EL PASO, Texas (KTSM) — Texas Democrats’ last stand against a bill that would tighten voting restrictions ended in a walkout late Sunday night at the state Capitol.
Democratic representatives broke quorum ahead of the midnight deadline to vote for Senate Bill 7 (SB 7), one of the strictest voting bills in the nation.
If passed, S.B. 7 would:
- Eliminate drive-thru voting
- Bolster partisan poll watching
- Implement new requirements for mail-in ballots
SB 7 was set to be voted on and on its way to the governor’s desk before the mass exodus by House Democrats. All members of the El Paso delegation walked out.
“There are tools in our toolbox that the minority party can use,” State Rep. Joe Moody told KTSM 9 News. “One of those tools is to just not be present.”
The actions of the House require that all members be present, meaning that the 67 Democrats in the House can (and did) unravel the vote that requires all 150 members be in attendance.
“It’s an extreme tool — admittedly,” said Moody. “But when we’re faced with a voter suppression bill as Draconian as the one we had, sometimes you have to take extreme measures.”
Sunday’s late night egress was the fourth time in Texas history that House Representatives broke quorum to curtail passage of a bill.
The walkout is a drastic measure employed when legislators feel they have no other options for negotiation. House Democrats were faced with strategically planning their exit ahead of the S.B. 7 vote.
“We engineered that,” said Moody.
A Democratic member asked to excuse Moody, knowing that proponents of S.B. 7 would object.
“When you object to it, then it puts it to the vote of the body. When there’s not enough members there, then the day is over,” added Moody.
May 31 is the last day of the session, meaning S.B. 7 is now dead unless the Governor calls a special session for revival, which seems inevitable.
Late Sunday night, Gov. Greg Abbott tweeted, “Election Integrity & Bail Reform were emergency items for this legislative session. They STILL must pass. They will be added to the special session agenda. Legislators will be expected to have worked out the details when they arrive at the Capitol for the special session.”
Part of the problem, however, is that members of the House say they already had worked out the details.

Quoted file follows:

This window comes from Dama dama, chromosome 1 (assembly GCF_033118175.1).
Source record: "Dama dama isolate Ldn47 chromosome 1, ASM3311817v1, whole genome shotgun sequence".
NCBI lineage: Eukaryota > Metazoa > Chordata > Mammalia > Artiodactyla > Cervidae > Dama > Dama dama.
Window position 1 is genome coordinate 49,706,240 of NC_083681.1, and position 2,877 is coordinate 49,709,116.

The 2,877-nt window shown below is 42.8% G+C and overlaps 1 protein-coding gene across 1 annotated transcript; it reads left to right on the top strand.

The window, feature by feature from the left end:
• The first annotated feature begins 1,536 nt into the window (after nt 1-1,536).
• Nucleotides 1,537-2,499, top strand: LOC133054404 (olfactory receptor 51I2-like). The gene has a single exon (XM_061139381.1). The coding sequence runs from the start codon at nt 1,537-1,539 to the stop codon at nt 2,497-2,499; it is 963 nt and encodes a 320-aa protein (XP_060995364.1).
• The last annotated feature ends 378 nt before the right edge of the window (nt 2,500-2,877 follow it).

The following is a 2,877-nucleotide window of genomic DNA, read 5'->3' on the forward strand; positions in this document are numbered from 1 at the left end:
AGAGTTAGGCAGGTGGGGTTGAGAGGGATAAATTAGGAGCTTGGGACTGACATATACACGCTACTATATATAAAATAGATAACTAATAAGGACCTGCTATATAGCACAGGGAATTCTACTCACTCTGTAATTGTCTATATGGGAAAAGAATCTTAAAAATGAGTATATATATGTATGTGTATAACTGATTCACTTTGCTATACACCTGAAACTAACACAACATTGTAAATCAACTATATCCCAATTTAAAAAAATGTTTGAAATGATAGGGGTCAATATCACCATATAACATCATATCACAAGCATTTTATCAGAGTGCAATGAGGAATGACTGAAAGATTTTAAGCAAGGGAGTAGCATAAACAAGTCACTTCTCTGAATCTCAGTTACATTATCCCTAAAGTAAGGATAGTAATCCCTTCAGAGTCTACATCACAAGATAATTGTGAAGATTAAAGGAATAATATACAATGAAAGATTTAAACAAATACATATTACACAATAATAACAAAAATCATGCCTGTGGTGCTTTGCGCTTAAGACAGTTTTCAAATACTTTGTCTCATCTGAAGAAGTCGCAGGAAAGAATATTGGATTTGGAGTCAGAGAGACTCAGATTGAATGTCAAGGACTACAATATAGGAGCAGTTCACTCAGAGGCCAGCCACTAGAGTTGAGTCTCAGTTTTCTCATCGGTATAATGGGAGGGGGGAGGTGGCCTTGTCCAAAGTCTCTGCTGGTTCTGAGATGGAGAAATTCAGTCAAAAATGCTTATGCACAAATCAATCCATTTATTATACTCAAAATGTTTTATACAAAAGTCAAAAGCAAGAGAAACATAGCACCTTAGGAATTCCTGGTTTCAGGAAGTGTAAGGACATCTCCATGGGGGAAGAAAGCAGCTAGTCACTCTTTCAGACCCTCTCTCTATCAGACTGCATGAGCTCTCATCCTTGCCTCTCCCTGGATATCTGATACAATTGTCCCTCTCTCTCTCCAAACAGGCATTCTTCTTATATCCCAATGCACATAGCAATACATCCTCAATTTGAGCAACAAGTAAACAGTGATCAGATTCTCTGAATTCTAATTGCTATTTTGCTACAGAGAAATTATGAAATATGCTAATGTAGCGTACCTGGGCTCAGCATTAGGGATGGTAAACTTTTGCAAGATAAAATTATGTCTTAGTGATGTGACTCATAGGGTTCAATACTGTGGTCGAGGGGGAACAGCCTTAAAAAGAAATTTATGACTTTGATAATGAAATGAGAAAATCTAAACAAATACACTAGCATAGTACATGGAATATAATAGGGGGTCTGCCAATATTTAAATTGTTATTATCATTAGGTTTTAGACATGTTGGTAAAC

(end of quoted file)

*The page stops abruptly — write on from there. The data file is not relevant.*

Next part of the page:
“We negotiated that bill in good faith for months,” said Moody.“There were people who negotiated on both sides of the aisle for a very long time.”
The bill would do away with after-hours voting, which metropolitan areas such as Harris County adopted to expand voting access for shift workers and to alleviate long wait lines.
“This is a bill I’ve always described as ‘death by a thousand cuts,’ and when you take them all cumulatively, they’re going to create an environment where we’re going to disenfranchise voters,” said Moody.
The bill would mandate that weekday early voting must occur between 6 a.m. and 9 p.m., while also limiting Sunday voting to occur between 1 p.m. and 9 p.m.
Moreover, S.B. 7 criminalizes distributing applications to vote to people who have not requested them and bans counties from facilitating get-out-the-vote measures.
Gov. Abbott sent a statement on Monday afternoon reading in part: “At the beginning of the legislative session, I declared Election Integrity and Bail Reform to be must-pass emergency items. It is deeply disappointing and concerning for Texans that neither reached my desk. Ensuring the integrity of our elections and reforming a broken bail system remain emergencies in Texas, which is why these items, along with other priority items, will be added to the special session agenda.”
Democrats argue these measures disenfranchise communities of color, such as El Paso, and urge community members to assert their power.
In 2020, there were 32 million Latinos eligible to vote; in Texas alone, there were 5.6 million Latinos eligible to vote.
Latinos make up 30 percent of eligible voters in Texas, with 320,000 eligible Latino voters living in Texas’s 20th Congressional District, the highest volume of any congressional district in the nation.
Millions of voters in Texas, said Moody, have the opportunity to advocate for themselves and their voting rights.
“It’s one thing to have a seat at the table,” he said, “and another to have a seat at the table after dinner has been eaten.”